• Martin Pierce 9th Nov '12 - 7:54am

    Good news folks – the % of people who think the Coalition will be good for the Lib Dems’ electoral prospects is up to 10% while those who think it will be bad is down to only 70%. Given the experience of the US Presidential election (follow the data) you have to wonder whether the 30% thinking it will be either good or neither good nor bad have taken any account of Mark Pack’s monthly poll-of-polls averages that show that for the last 2 years we’ve been between 9 and 11% each month, whereas for the previous 237 months (that’s 20 years) we were never once in that range…

  • One foot note – this is a survey of all Lib Dem members like me/us who have stuck it since 2010, not the 25% (and counting) who have quit and who we need to win back to avoid a rout in 2015.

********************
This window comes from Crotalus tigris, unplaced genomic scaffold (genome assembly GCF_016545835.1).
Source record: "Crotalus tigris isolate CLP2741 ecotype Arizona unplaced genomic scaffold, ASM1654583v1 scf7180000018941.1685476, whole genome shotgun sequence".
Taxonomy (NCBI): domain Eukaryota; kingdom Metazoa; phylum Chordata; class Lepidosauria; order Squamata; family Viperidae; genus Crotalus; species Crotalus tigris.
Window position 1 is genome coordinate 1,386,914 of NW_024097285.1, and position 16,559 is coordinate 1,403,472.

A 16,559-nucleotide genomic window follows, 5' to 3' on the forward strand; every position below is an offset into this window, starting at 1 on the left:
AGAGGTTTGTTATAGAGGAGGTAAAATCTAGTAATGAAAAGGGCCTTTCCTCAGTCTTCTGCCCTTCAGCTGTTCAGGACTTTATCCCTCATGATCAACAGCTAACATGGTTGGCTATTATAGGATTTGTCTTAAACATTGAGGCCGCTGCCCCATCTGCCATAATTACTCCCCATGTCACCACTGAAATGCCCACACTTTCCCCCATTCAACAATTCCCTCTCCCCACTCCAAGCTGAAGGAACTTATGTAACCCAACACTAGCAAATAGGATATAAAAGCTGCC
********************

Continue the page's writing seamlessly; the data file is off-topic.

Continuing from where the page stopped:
• Long ago I was concerned that LibDems were being swamped by Tory propaganda and what LDs stand for was not being heard. I blamed the top of the party for being too coy. I wanted the LD policies to be heard and publicised – anywhere and everywhere. If Nick Clegg is going to respond to what I want to hear as he did at PMQs I will be delighted; if other prominent figures do the same I will be back to believing in the LD message getting across; I might even re-join the party, But first, let’s see if this new stance takes hold.

  • paul barker 9th Nov '12 - 8:20pm

    Martin Pierce, the average figures for Yougov % ICM are both about 3% down on where they were 5 years ago ( theres aneed to average over a couple of weeks because polls used to jump around a lot more than they do now).